“Someone needs an orgasm”
After the Olivier Award-nominated success of her solo show Fleabag
, Phoebe Waller-Bridge has now made the leap to the small screen with Crashing
, a new six-part comedy which is airing on Channel 4. Reuniting her with frequent creative partner Vicky Jones, its set-up involves a group of youngish Londoners who have opted out of increasing rental rates and signed up as property guardians for a disused hospital in which they now reside.
It's hard to judge a series on its first episode alone but it does feel that Crashing has a way to go if it is going to work effectively. The writing does feel rather derivative - I kept having flashbacks to The One
, with its repeated fake-outs - and rather too determined to be bolshy and indeed banterish, instead of, well, funny. The jokes about tampons, lesbian porn et al try too hard, the will-they-won't-hey trope is deployed twice in this first episode alone, there's work to be done...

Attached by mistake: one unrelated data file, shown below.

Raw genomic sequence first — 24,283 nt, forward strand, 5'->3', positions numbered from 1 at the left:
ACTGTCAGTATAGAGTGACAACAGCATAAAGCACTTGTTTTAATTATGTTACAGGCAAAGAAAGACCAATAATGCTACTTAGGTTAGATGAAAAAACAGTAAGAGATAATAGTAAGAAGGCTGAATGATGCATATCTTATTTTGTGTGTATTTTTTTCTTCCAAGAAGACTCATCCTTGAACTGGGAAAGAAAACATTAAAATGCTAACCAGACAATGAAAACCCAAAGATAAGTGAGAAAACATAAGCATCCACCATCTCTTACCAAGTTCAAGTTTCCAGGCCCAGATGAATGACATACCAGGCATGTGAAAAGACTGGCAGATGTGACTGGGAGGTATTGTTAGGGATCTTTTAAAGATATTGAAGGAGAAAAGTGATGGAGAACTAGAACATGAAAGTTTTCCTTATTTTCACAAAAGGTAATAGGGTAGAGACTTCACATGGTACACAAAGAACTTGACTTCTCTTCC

Where potential does seem to lie is in the quality of the cast. Waller-Bridge's Lulu is a little too knowing-manic pixie dream girl to really work (that ukulele...) as the presumed spanner in the relationship of her old friend Anthony and his fiancée Kate but a relaxed Damien Molony and a repressed Louise Ford show promise. Adrian Scarborough brings class wherever he treads and I look forward to seeing more of Susan Wokoma's character too.
And despite the fact I should know better, the prospect of Jonathan Bailey's bleached-blond possible closet-case estate agent Sam and Amit Shah's nerdishly shy Fred maybe getting it on has its perks (thanks to director George Kane for the flash of the former's abs), though the over-compensatory womanising may wear thin before then. So if nothing else, Waller-Bridge knows the gays are easy to please and we'll watch the ensuing episodes of Crashing with more interest than this first episode perhaps merits.
Labels: Adrian Scarborough, Alison Pargeter, Amit Shah, Damien Molony, Jonathan Bailey, Julie Dray, Louise Ford, Phoebe Waller-Bridge, Susan Wokoma, TV, Vicky Jones